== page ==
Evaluation of Alkaline, Surfactant and Polymer Flooding for Enhanced Oil Recovery in the Norne E-segment Based on Applied Reservoir Simulation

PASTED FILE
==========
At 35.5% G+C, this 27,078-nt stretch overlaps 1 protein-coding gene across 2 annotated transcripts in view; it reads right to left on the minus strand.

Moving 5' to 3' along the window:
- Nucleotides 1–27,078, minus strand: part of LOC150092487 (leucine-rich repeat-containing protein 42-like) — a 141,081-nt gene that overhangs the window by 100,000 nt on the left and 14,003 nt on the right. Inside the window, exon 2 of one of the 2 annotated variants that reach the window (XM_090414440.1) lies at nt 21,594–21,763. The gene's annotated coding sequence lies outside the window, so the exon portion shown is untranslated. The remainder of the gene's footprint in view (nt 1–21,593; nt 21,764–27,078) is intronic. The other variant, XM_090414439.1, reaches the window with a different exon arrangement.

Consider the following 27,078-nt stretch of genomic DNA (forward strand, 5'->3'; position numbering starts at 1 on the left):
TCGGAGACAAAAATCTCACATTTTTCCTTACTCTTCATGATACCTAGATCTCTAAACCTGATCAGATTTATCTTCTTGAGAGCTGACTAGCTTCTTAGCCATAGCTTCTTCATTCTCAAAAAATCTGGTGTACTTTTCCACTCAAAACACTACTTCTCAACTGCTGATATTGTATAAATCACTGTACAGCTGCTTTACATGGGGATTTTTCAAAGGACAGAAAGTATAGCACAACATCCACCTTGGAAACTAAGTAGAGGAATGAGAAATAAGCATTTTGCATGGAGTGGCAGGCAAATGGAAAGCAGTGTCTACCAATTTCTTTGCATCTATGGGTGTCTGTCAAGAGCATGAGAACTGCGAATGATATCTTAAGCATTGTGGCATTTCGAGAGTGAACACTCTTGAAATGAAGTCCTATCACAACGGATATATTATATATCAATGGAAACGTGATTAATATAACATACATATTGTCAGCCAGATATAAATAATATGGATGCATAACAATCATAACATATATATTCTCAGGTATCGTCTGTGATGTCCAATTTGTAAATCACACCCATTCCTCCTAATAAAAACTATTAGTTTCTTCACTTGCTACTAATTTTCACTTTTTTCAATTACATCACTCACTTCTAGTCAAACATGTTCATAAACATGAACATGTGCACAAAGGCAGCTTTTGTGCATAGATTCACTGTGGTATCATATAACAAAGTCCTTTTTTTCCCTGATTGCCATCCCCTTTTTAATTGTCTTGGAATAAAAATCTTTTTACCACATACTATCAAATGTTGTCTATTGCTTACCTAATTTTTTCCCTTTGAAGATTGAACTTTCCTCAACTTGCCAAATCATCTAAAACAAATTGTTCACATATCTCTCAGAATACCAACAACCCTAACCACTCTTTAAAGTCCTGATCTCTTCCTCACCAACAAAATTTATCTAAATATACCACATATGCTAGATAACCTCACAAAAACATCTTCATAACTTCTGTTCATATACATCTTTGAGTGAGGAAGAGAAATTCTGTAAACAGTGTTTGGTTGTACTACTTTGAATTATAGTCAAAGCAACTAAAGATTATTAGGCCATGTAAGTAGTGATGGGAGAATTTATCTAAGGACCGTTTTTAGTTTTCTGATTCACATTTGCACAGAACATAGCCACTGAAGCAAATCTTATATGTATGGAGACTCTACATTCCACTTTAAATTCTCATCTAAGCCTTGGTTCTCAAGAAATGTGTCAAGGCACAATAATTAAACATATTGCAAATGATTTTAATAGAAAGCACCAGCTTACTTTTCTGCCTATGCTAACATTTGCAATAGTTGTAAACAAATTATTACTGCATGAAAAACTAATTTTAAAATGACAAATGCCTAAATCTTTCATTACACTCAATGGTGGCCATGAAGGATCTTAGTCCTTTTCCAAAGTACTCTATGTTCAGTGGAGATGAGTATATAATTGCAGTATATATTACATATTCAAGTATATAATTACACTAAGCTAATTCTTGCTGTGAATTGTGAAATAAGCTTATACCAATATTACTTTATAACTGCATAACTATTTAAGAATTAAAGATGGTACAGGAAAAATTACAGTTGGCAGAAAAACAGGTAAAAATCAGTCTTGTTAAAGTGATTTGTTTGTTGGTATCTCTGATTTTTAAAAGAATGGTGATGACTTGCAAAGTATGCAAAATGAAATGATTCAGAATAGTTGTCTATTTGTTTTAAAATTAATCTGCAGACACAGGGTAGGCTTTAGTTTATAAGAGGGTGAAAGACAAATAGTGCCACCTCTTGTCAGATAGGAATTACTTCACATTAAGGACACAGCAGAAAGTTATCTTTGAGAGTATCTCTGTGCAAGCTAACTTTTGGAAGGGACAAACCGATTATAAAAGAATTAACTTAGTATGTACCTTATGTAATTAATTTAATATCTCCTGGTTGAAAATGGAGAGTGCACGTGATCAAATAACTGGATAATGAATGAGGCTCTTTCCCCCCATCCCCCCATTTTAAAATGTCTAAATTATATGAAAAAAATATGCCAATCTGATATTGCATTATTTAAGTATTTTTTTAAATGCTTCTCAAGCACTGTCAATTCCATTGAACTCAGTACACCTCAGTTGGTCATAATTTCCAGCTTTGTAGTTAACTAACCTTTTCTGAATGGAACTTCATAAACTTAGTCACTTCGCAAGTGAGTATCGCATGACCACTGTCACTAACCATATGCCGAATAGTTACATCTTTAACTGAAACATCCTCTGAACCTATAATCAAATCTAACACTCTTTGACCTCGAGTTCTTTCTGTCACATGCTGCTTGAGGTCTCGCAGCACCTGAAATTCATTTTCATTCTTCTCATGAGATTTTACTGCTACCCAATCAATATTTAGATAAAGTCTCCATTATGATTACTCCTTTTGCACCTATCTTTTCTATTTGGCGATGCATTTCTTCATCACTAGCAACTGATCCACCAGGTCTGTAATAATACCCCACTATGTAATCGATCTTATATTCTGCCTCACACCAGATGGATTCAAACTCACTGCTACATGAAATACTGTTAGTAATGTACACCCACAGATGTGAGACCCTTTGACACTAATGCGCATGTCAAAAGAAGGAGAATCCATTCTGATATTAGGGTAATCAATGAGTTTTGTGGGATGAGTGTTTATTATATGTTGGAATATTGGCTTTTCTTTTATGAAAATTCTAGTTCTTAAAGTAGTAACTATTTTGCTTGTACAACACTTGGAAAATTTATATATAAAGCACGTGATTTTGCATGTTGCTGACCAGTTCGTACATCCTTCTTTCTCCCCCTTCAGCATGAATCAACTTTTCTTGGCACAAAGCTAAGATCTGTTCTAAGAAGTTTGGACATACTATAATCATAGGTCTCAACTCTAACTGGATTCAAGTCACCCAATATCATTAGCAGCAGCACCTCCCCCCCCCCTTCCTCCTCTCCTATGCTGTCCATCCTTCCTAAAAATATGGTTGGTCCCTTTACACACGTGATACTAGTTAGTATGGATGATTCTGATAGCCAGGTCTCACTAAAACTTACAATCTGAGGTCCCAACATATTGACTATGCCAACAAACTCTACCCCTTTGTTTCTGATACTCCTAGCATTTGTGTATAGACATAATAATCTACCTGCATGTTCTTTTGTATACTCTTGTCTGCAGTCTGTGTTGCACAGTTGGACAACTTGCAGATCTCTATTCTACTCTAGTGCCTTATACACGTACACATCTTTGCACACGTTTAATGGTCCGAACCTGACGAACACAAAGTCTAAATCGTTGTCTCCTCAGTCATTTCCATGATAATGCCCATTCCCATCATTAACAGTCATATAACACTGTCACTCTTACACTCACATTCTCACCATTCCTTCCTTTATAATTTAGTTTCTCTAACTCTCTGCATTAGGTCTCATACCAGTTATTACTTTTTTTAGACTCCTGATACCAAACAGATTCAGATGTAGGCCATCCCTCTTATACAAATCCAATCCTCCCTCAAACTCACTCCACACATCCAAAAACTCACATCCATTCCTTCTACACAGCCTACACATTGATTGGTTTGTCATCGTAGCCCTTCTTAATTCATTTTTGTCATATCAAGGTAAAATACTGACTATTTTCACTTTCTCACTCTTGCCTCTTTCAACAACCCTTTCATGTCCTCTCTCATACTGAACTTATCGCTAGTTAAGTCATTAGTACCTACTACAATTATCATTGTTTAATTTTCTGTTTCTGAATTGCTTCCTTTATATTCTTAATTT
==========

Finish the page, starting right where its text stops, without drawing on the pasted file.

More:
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The world needs energy and over the short and medium term it is clear that much of our global energy consumption will come from fossil sources such as oil, gas and coal. With the current growing demand for oil led by major energy consuming countries such as China and India, securing new oil resources is a critical challenge for the oil industry. Each year, new production is needed to compensate the natural decline of existing wells, and the additional production required to satisfy the yearly demand for hydrocarbon energy that will represent approximately 9% of the worldwide total production. For this growth to be sustainable, a strong focus will have to be placed on finding new discoveries and/or optimizing oil production from current resources. The cost associated with the first option is significant. Therefore, reservoir management teams all over the world will have to cater for this demand mainly by maximizing hydrocarbon recovery factors through Enhanced Oil Recovery (EOR) processes. EOR consists of methods aimed at increasing ultimate oil recovery by injecting appropriate agents not normally present in the reservoir, such as chemicals, solvents, oxidizers and heat carriers in order to induce new mechanisms for displacing oil. Chemical flooding is one of the most promising and broadly applied EOR processes which have enjoyed significant research and pilot testing during the 1980s with a significant revival in recent years. However, its commercial implementation has been facing several technical, operational and economic challenges. Chemical flooding is further subdivided into polymer flooding, surfactant flooding, alkaline flooding, miscellar flooding, alkaline-surfactant-polymer (ASP) flooding. ASP flooding is a form of chemical enhanced oil recovery (EOR) that can allow operators to extend reservoir pool life and extract incremental reserves currently inaccessible by conventional EOR techniques such as waterflooding. Three chemical inject in the ASP process which is synergistic. In the ASP process, Surfactants are chemicals that used to reduce the interfacial tension between the involved fluids, making the immobile oil mobile. Alkali reduces adsorption of the surfactant on the rock surfaces and reacts with acids in the oil to create natural surfactant. Polymer improves the sweep efficiency. By simulating ASP flooding for several cases, with different chemical concentrations, injection length, time of injection, current well optimization and new well placement, this report suggests a number of good alternatives. Simulations showed that the most effective method was not the most profitable. From the simulation results and economic analysis, ASP flooding can be a good alternative for the Norne E-segment. But the margins are not significant, so fixed costs (such as equipment rental) will be of crucial importance.